First of all, children are always going to have access to pornography. That has always been true as long as pornography has been readily available - you can just shoplift something pornographic. Or, barring that, I guess you could get together with some other kids and make your own child porn for children. It would be interesting to see how a

  • by Anonymous Coward
    And remember folks... if you go to warez sites, you're going to get child porn popups from hell.

  • by Silver Sloth ( 770927 ) on Thursday December 02, 2004 @04:10AM (#10972439)
    The article quotes

    including a British-style national internet filtering system but rejected it.

    I wasn't aware that the UK has a national internet filtering system. Can anyone elaborate?
    • by timmyf2371 ( 586051 ) on Thursday December 02, 2004 @04:20AM (#10972475)
      We don't.

      British Telecom's ISP blocks certain underage porn sites which are found on an IWF black list, however this is not a legal requirement by any means and AFAIK they are the only British ISP currently to do such a thing.

  • by Anonymous Coward
    Basically the low down is Australia will have really educated children porn stars.
  • 5 pt. badges for everybody!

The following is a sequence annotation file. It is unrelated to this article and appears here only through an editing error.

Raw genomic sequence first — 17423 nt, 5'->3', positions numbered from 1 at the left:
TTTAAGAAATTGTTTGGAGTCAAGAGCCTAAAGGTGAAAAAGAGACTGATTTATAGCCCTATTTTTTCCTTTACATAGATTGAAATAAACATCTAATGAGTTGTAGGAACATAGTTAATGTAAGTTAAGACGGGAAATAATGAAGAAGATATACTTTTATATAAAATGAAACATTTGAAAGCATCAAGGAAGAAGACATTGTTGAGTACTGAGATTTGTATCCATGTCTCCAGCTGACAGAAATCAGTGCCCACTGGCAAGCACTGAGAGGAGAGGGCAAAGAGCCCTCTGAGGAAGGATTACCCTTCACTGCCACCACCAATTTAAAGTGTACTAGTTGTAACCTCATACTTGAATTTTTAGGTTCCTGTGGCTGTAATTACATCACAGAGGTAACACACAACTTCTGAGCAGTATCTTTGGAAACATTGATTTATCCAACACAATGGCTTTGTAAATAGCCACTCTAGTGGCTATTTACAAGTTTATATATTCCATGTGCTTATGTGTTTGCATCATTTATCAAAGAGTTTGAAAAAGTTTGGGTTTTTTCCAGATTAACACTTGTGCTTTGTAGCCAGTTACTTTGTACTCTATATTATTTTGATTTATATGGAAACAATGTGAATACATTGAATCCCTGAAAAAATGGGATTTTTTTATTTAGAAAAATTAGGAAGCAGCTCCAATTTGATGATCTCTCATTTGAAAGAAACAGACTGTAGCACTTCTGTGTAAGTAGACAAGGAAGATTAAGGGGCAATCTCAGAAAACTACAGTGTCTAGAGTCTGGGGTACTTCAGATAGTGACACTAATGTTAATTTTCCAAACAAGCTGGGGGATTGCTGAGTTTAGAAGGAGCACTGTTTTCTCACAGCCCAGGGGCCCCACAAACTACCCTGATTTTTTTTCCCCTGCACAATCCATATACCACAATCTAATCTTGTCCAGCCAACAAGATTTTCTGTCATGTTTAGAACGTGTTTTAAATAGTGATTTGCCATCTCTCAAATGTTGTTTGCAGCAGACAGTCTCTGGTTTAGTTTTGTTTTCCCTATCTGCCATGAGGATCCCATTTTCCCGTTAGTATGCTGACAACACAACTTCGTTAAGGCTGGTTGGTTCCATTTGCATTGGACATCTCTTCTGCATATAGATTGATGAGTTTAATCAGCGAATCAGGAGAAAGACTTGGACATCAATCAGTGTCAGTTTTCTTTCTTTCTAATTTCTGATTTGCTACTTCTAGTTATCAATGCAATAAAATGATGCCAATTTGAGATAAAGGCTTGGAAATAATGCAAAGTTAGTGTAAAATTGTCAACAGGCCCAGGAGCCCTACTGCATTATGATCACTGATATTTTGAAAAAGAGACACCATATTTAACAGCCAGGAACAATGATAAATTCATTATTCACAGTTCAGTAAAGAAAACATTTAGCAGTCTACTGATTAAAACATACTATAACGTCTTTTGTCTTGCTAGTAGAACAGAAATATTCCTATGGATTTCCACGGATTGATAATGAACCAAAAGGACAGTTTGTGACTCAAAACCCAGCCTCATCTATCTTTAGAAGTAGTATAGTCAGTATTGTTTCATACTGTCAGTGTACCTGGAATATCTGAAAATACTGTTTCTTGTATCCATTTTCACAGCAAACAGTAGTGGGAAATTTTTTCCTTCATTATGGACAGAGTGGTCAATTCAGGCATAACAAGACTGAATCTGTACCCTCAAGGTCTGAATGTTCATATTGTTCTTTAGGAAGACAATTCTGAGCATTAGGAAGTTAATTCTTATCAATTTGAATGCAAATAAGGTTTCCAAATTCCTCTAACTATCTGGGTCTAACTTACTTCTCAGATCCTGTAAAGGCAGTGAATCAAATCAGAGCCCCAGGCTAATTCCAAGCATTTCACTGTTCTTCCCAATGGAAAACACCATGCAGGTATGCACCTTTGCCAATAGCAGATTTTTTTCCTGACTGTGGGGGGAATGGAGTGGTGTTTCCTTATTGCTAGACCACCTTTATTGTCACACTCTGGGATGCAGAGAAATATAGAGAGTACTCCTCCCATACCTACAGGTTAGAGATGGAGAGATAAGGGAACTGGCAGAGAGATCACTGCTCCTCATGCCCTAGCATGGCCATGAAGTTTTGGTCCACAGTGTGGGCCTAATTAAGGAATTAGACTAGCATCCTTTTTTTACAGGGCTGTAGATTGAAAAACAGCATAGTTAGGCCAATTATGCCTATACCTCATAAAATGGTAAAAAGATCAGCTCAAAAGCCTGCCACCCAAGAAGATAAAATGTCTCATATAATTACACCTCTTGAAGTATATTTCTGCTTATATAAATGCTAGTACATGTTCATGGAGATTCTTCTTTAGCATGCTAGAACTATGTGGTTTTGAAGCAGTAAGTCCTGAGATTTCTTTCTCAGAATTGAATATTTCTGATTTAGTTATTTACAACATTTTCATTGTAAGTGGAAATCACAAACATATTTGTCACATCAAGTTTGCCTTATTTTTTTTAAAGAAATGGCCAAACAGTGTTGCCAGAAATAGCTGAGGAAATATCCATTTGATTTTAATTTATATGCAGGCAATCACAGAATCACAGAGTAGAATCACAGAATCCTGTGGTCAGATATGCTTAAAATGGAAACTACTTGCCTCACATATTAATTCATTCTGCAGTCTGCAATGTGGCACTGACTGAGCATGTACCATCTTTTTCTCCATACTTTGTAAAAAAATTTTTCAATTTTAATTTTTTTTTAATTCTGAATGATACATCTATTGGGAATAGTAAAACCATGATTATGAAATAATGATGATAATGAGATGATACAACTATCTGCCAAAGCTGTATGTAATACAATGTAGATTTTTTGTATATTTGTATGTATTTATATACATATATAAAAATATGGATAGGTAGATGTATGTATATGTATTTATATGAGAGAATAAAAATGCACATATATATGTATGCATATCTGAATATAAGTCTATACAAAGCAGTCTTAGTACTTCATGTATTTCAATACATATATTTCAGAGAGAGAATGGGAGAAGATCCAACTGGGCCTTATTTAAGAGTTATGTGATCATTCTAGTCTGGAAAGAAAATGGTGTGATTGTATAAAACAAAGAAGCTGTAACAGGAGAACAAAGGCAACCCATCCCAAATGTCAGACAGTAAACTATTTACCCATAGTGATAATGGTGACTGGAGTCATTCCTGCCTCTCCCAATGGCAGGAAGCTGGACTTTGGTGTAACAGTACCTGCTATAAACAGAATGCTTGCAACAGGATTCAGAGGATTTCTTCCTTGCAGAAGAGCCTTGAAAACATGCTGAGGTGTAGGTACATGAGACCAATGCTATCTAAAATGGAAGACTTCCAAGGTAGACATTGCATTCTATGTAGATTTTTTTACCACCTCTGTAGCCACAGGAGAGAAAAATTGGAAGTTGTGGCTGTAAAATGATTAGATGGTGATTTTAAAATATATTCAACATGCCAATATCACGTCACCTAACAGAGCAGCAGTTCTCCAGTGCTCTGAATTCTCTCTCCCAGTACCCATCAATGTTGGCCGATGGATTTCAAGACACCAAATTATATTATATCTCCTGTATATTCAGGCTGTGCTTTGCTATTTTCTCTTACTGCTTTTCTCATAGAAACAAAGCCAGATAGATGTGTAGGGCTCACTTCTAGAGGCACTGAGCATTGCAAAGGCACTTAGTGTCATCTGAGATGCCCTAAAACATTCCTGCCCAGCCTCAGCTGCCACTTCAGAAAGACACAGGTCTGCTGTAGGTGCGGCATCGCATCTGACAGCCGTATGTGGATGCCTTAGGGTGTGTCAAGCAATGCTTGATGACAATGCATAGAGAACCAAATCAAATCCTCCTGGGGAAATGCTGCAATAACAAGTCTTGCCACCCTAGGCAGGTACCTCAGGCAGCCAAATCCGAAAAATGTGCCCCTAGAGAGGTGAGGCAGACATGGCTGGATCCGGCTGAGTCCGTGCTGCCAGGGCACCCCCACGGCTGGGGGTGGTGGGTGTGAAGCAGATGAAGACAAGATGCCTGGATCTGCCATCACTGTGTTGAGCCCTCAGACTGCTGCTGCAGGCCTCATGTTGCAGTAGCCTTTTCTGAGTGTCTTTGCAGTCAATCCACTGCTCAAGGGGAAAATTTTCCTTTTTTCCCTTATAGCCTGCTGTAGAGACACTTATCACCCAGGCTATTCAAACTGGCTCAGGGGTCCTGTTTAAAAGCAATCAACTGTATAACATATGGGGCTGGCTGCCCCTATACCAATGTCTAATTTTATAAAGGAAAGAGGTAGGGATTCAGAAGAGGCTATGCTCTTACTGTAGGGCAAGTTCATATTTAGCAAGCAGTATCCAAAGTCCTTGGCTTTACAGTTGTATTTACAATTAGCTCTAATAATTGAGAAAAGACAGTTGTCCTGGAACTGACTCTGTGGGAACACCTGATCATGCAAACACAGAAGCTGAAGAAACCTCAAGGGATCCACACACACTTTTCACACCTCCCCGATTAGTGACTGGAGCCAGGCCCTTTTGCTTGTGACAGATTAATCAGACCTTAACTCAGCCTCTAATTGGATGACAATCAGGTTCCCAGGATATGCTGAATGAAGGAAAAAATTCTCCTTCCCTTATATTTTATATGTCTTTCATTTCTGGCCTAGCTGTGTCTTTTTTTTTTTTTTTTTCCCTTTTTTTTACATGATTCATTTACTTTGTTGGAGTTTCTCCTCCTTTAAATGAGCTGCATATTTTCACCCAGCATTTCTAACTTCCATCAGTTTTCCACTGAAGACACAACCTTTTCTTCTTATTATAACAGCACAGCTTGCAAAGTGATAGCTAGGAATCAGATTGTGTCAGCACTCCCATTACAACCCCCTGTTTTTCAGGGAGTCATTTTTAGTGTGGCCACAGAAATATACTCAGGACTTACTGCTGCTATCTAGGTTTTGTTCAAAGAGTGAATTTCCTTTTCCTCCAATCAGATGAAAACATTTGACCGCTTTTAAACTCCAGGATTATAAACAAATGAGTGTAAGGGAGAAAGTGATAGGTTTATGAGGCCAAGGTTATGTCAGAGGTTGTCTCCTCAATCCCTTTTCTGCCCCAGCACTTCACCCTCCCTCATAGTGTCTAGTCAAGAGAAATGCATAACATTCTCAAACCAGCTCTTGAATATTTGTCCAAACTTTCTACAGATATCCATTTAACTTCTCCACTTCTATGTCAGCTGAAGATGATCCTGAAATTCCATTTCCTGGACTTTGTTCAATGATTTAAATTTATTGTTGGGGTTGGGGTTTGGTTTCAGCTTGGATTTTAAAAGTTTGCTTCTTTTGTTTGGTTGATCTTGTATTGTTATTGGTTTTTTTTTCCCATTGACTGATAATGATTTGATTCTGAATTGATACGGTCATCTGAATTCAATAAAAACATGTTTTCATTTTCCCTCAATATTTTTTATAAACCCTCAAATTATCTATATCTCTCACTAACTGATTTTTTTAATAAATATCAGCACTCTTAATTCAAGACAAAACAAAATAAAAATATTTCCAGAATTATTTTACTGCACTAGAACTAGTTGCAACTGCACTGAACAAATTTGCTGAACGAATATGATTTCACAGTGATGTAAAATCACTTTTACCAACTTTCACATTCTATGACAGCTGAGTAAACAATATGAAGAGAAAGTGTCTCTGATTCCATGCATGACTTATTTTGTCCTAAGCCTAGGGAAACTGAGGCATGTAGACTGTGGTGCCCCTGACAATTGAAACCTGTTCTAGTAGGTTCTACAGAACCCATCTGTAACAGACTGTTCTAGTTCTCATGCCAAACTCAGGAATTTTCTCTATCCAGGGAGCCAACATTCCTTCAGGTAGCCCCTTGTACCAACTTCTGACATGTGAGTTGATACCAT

• kids are afraid (Score:4, Interesting)

    by arjovenzia ( 794122 ) on Thursday December 02, 2004 @04:24AM (#10972491)
    As you may or may not know, there has been a massive, hugely publicized crackdown on child porn in Australia. and the byproducts are visible.

    I recently cleaned a friend-of-the-family's PC of a major spy ware infestation, brought on by their 7 yo son going on a porn site, egged on by his mates (as mates do). when the subsequent torrent of pop ups occurred a few days later, he was petrified that the cops were going to come and lock him up, as has happened to all the other people we have been hearing about on the radio/TV/papers.

    Although it wont have a lasting effect (IMHO, if pron is there, it will get assessed), but not for a while he will stay away. the poor kid was so terrified, so conscious of what he had done, he will need some serious hormones to get up the courage.

  • Out of character... (Score:3, Interesting)

    by B747SP ( 179471 ) <slashdot@selfabusedelephant.com> on Thursday December 02, 2004 @04:25AM (#10972494)
    I've got to say, given our (.au) history on matters Internet related, this is very much out-of-character. Refreshing though!
    • Actually, most of the previous idiocies can be laid at the door of Brian Harradine. Now that he's gone and the Liberals control the senate, the government doesn't have to listen to minor-party media-whores anymore.
    • I, as a life long Australian citizen would like to thank whoever it was that decided this course of action. You've restored some of my faith in the Government. :)